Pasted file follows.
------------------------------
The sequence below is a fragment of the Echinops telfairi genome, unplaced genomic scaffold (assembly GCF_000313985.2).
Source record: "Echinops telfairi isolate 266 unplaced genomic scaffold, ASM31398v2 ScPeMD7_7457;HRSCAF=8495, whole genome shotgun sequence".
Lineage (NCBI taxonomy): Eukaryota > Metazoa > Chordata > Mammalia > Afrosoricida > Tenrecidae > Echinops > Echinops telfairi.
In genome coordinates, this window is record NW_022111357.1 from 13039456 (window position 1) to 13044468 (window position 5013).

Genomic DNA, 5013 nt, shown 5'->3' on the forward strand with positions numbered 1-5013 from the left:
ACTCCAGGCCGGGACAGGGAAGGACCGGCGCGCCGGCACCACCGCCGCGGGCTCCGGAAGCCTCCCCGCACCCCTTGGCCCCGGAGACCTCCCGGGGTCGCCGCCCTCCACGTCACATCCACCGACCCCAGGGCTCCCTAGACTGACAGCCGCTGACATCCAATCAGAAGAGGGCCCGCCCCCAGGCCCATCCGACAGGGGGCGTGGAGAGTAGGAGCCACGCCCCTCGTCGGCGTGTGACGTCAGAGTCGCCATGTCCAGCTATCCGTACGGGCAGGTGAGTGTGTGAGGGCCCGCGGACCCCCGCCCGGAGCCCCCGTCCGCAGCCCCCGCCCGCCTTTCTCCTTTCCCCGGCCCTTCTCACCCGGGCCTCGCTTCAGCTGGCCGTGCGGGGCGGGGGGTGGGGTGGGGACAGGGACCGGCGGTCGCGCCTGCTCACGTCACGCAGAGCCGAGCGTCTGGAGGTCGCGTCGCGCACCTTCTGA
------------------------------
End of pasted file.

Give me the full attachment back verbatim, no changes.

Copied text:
The sequence below is a fragment of the Echinops telfairi genome, unplaced genomic scaffold (assembly GCF_000313985.2).
Source record: "Echinops telfairi isolate 266 unplaced genomic scaffold, ASM31398v2 ScPeMD7_7457;HRSCAF=8495, whole genome shotgun sequence".
Lineage (NCBI taxonomy): Eukaryota > Metazoa > Chordata > Mammalia > Afrosoricida > Tenrecidae > Echinops > Echinops telfairi.
In genome coordinates, this window is record NW_022111357.1 from 13039456 (window position 1) to 13044468 (window position 5013).

Genomic DNA, 5013 nt, shown 5'->3' on the forward strand with positions numbered 1-5013 from the left:
ACTCCAGGCCGGGACAGGGAAGGACCGGCGCGCCGGCACCACCGCCGCGGGCTCCGGAAGCCTCCCCGCACCCCTTGGCCCCGGAGACCTCCCGGGGTCGCCGCCCTCCACGTCACATCCACCGACCCCAGGGCTCCCTAGACTGACAGCCGCTGACATCCAATCAGAAGAGGGCCCGCCCCCAGGCCCATCCGACAGGGGGCGTGGAGAGTAGGAGCCACGCCCCTCGTCGGCGTGTGACGTCAGAGTCGCCATGTCCAGCTATCCGTACGGGCAGGTGAGTGTGTGAGGGCCCGCGGACCCCCGCCCGGAGCCCCCGTCCGCAGCCCCCGCCCGCCTTTCTCCTTTCCCCGGCCCTTCTCACCCGGGCCTCGCTTCAGCTGGCCGTGCGGGGCGGGGGGTGGGGTGGGGACAGGGACCGGCGGTCGCGCCTGCTCACGTCACGCAGAGCCGAGCGTCTGGAGGTCGCGTCGCGCACCTTCTGA